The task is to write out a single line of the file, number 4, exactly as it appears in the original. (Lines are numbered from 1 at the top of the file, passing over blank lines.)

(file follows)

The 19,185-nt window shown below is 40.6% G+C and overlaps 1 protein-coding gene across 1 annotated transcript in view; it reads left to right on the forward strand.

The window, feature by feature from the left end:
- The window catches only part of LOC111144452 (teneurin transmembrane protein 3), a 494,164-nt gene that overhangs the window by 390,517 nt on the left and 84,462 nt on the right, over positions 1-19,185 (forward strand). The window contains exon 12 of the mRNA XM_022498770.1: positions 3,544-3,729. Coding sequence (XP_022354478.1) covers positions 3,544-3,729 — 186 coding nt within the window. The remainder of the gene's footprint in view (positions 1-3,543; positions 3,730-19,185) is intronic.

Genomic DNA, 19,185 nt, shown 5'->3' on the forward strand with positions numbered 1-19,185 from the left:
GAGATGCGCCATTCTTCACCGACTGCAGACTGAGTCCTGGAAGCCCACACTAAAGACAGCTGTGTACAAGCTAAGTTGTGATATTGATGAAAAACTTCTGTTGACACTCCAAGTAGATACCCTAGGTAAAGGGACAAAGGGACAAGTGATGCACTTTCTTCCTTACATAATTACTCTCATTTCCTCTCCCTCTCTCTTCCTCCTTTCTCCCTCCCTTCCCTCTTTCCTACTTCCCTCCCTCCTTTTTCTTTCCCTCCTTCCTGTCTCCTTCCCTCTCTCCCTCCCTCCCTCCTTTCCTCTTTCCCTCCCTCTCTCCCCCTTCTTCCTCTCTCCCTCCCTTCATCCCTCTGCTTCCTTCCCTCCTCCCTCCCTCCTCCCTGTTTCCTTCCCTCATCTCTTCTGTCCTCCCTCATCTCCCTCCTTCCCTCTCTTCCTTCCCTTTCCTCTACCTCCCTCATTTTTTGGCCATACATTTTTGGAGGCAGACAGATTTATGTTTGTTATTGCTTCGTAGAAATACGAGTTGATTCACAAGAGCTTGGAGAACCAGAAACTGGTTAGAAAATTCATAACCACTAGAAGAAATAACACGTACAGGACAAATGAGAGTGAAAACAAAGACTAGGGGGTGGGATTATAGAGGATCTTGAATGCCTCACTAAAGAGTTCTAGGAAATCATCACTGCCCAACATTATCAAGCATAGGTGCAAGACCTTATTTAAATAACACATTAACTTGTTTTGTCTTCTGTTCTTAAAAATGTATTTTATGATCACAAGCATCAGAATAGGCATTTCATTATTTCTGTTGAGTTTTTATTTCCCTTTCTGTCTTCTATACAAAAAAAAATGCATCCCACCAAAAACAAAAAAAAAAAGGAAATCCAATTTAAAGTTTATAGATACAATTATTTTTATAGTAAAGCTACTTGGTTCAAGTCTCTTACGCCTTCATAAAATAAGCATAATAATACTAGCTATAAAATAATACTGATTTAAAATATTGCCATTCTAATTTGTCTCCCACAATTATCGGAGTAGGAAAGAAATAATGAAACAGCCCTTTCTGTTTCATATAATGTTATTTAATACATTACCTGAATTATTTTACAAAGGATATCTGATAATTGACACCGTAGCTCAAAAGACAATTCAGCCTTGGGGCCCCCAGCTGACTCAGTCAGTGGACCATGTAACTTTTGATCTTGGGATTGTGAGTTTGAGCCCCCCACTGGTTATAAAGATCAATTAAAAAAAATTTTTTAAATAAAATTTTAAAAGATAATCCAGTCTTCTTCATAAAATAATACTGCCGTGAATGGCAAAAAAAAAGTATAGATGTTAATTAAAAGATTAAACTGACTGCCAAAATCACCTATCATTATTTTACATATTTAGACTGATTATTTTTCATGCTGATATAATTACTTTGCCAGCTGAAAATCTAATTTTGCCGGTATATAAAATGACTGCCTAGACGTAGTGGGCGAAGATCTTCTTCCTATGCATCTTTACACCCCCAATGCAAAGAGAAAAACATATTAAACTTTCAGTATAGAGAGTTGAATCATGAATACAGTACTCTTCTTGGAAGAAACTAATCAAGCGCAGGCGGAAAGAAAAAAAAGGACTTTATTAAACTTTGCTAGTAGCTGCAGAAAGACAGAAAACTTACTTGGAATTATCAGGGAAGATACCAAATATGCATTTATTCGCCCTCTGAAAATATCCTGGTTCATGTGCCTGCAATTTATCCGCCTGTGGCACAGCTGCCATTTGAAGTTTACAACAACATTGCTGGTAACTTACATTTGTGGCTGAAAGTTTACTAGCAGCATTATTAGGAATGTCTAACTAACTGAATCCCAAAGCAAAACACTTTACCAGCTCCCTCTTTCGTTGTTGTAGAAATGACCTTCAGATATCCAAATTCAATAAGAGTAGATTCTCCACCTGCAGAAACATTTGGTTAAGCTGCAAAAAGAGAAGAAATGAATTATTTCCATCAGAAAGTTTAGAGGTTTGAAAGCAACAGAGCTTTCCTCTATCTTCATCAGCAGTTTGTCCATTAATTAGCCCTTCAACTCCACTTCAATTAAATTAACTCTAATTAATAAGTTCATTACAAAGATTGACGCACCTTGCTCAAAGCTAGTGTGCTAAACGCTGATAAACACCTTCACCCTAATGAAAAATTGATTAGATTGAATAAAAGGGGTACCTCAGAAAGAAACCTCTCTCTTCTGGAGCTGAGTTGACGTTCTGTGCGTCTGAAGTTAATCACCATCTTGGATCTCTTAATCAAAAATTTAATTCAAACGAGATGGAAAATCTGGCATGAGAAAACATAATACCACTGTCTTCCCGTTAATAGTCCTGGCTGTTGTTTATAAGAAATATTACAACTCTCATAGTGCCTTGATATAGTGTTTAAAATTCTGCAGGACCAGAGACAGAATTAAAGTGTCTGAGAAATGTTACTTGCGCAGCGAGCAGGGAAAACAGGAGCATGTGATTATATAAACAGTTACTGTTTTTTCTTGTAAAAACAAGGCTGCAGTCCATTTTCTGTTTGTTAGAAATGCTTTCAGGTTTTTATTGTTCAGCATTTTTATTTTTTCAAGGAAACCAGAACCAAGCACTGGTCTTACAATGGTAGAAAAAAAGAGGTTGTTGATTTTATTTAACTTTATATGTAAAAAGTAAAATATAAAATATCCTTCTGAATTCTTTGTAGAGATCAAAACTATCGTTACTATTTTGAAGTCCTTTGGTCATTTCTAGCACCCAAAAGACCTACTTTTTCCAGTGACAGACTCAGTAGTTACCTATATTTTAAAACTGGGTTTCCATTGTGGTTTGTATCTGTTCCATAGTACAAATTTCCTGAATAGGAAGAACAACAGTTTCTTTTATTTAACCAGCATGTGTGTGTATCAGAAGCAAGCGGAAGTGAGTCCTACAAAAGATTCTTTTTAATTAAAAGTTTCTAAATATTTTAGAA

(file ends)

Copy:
Genomic DNA, 19,185 nt, shown 5'->3' on the forward strand with positions numbered 1-19,185 from the left: